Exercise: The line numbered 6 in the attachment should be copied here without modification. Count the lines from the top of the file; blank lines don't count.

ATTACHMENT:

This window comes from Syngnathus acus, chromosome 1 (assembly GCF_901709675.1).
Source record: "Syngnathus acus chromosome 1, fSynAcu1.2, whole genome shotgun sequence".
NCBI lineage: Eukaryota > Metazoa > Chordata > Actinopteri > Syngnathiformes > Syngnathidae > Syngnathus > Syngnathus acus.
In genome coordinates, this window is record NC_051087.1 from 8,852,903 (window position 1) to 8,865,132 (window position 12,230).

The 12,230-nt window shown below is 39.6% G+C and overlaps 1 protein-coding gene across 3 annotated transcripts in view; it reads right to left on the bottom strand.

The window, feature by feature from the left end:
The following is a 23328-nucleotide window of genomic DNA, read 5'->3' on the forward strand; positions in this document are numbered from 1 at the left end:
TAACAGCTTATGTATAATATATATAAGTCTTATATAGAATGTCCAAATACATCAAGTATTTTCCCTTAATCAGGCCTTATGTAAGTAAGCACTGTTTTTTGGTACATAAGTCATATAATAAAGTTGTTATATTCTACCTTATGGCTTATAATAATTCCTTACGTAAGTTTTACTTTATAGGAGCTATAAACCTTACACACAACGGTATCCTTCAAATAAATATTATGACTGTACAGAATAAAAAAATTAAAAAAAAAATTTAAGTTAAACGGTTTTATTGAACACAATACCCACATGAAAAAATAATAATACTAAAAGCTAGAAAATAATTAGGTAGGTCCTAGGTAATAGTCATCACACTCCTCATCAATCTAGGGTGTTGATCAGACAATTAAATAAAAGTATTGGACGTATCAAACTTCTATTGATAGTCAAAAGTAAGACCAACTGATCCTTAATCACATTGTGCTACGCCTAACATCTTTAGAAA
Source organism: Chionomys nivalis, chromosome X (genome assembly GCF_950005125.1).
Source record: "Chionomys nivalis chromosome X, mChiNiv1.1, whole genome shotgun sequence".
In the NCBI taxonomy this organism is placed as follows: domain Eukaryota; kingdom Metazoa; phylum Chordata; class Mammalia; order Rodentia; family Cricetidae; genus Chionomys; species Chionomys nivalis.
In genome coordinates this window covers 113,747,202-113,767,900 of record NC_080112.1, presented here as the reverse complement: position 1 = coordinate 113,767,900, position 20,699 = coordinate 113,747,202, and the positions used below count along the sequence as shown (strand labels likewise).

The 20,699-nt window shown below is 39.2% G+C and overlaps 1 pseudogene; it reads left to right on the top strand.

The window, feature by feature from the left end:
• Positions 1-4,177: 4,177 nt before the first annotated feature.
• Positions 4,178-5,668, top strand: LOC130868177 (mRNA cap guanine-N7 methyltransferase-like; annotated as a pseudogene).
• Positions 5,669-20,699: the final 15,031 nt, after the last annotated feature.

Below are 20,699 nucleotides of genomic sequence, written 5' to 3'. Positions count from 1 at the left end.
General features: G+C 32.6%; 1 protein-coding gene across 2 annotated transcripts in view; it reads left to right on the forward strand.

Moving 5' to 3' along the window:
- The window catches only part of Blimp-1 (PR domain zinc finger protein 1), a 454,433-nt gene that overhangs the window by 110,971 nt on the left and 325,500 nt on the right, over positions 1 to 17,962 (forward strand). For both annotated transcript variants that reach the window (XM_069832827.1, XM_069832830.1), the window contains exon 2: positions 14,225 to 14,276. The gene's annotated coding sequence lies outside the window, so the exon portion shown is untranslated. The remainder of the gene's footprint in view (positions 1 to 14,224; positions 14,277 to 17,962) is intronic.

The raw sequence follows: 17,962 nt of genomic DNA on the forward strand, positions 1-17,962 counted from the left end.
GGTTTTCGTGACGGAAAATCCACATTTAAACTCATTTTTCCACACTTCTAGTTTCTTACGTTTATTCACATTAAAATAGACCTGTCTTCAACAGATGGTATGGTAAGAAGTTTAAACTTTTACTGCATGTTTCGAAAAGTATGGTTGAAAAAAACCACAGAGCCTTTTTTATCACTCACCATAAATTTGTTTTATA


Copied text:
The window, feature by feature from the left end: